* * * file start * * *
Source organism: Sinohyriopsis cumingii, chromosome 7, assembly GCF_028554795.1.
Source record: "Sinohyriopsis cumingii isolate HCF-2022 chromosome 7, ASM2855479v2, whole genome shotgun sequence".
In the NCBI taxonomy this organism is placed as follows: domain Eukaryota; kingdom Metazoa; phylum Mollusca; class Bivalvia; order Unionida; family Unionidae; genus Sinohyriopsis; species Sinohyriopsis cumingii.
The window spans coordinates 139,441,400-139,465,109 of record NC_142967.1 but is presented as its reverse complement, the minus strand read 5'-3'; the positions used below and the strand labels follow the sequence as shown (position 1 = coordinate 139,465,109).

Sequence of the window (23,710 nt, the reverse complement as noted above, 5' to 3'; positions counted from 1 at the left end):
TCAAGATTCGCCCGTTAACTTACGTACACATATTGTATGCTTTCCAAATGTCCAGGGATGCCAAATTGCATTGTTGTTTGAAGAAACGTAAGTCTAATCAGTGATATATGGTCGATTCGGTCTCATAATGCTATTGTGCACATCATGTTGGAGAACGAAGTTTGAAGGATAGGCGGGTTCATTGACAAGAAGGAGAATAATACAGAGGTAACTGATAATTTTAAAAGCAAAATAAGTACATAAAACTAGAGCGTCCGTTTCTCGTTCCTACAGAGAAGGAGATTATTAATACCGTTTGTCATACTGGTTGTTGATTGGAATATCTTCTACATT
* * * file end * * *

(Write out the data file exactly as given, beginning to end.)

Source organism: Sinohyriopsis cumingii, chromosome 7, assembly GCF_028554795.1.
Source record: "Sinohyriopsis cumingii isolate HCF-2022 chromosome 7, ASM2855479v2, whole genome shotgun sequence".
In the NCBI taxonomy this organism is placed as follows: domain Eukaryota; kingdom Metazoa; phylum Mollusca; class Bivalvia; order Unionida; family Unionidae; genus Sinohyriopsis; species Sinohyriopsis cumingii.
The window spans coordinates 139,441,400-139,465,109 of record NC_142967.1 but is presented as its reverse complement, the minus strand read 5'-3'; the positions used below and the strand labels follow the sequence as shown (position 1 = coordinate 139,465,109).

Sequence of the window (23,710 nt, the reverse complement as noted above, 5' to 3'; positions counted from 1 at the left end):
TCAAGATTCGCCCGTTAACTTACGTACACATATTGTATGCTTTCCAAATGTCCAGGGATGCCAAATTGCATTGTTGTTTGAAGAAACGTAAGTCTAATCAGTGATATATGGTCGATTCGGTCTCATAATGCTATTGTGCACATCATGTTGGAGAACGAAGTTTGAAGGATAGGCGGGTTCATTGACAAGAAGGAGAATAATACAGAGGTAACTGATAATTTTAAAAGCAAAATAAGTACATAAAACTAGAGCGTCCGTTTCTCGTTCCTACAGAGAAGGAGATTATTAATACCGTTTGTCATACTGGTTGTTGATTGGAATATCTTCTACATT